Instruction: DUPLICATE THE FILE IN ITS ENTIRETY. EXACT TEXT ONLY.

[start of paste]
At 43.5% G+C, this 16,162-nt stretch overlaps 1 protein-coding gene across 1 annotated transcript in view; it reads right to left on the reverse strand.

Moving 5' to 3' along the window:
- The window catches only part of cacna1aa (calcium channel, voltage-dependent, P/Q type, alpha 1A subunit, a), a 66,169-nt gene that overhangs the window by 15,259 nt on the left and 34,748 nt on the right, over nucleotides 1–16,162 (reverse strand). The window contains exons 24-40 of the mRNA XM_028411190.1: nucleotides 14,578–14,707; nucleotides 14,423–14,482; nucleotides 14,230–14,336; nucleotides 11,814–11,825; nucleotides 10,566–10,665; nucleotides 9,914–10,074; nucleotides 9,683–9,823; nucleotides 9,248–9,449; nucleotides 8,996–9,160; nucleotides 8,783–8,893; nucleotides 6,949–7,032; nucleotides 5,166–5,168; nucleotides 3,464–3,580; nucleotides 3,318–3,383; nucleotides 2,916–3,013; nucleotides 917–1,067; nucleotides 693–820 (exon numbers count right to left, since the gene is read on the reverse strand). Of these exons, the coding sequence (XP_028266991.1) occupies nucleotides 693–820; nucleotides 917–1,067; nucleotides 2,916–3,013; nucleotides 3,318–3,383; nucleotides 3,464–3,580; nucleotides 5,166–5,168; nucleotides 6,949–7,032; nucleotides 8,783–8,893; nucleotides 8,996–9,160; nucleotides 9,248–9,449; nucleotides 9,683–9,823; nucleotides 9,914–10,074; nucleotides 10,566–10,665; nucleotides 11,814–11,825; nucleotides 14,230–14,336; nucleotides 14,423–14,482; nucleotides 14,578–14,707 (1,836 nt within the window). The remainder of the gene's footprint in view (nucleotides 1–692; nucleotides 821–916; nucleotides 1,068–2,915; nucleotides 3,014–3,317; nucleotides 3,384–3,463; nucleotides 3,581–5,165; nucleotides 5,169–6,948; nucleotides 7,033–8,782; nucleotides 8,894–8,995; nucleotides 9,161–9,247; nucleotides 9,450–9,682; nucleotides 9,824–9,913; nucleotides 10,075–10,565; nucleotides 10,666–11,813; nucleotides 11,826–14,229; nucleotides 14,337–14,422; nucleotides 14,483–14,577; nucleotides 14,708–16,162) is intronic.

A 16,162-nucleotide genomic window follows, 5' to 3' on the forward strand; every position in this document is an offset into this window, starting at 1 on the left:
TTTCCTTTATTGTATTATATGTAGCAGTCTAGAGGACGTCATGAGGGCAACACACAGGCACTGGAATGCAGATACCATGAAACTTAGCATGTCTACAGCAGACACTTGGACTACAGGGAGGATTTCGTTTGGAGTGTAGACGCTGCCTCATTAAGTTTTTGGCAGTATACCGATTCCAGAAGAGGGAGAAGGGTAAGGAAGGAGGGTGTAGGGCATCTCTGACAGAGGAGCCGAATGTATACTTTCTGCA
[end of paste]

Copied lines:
At 43.5% G+C, this 16,162-nt stretch overlaps 1 protein-coding gene across 1 annotated transcript in view; it reads right to left on the reverse strand.

Moving 5' to 3' along the window:
- The window catches only part of cacna1aa (calcium channel, voltage-dependent, P/Q type, alpha 1A subunit, a), a 66,169-nt gene that overhangs the window by 15,259 nt on the left and 34,748 nt on the right, over nucleotides 1–16,162 (reverse strand). The window contains exons 24-40 of the mRNA XM_028411190.1: nucleotides 14,578–14,707; nucleotides 14,423–14,482; nucleotides 14,230–14,336; nucleotides 11,814–11,825; nucleotides 10,566–10,665; nucleotides 9,914–10,074; nucleotides 9,683–9,823; nucleotides 9,248–9,449; nucleotides 8,996–9,160; nucleotides 8,783–8,893; nucleotides 6,949–7,032; nucleotides 5,166–5,168; nucleotides 3,464–3,580; nucleotides 3,318–3,383; nucleotides 2,916–3,013; nucleotides 917–1,067; nucleotides 693–820 (exon numbers count right to left, since the gene is read on the reverse strand). Of these exons, the coding sequence (XP_028266991.1) occupies nucleotides 693–820; nucleotides 917–1,067; nucleotides 2,916–3,013; nucleotides 3,318–3,383; nucleotides 3,464–3,580; nucleotides 5,166–5,168; nucleotides 6,949–7,032; nucleotides 8,783–8,893; nucleotides 8,996–9,160; nucleotides 9,248–9,449; nucleotides 9,683–9,823; nucleotides 9,914–10,074; nucleotides 10,566–10,665; nucleotides 11,814–11,825; nucleotides 14,230–14,336; nucleotides 14,423–14,482; nucleotides 14,578–14,707 (1,836 nt within the window). The remainder of the gene's footprint in view (nucleotides 1–692; nucleotides 821–916; nucleotides 1,068–2,915; nucleotides 3,014–3,317; nucleotides 3,384–3,463; nucleotides 3,581–5,165; nucleotides 5,169–6,948; nucleotides 7,033–8,782; nucleotides 8,894–8,995; nucleotides 9,161–9,247; nucleotides 9,450–9,682; nucleotides 9,824–9,913; nucleotides 10,075–10,565; nucleotides 10,666–11,813; nucleotides 11,826–14,229; nucleotides 14,337–14,422; nucleotides 14,483–14,577; nucleotides 14,708–16,162) is intronic.

A 16,162-nucleotide genomic window follows, 5' to 3' on the forward strand; every position in this document is an offset into this window, starting at 1 on the left:
TTTCCTTTATTGTATTATATGTAGCAGTCTAGAGGACGTCATGAGGGCAACACACAGGCACTGGAATGCAGATACCATGAAACTTAGCATGTCTACAGCAGACACTTGGACTACAGGGAGGATTTCGTTTGGAGTGTAGACGCTGCCTCATTAAGTTTTTGGCAGTATACCGATTCCAGAAGAGGGAGAAGGGTAAGGAAGGAGGGTGTAGGGCATCTCTGACAGAGGAGCCGAATGTATACTTTCTGCA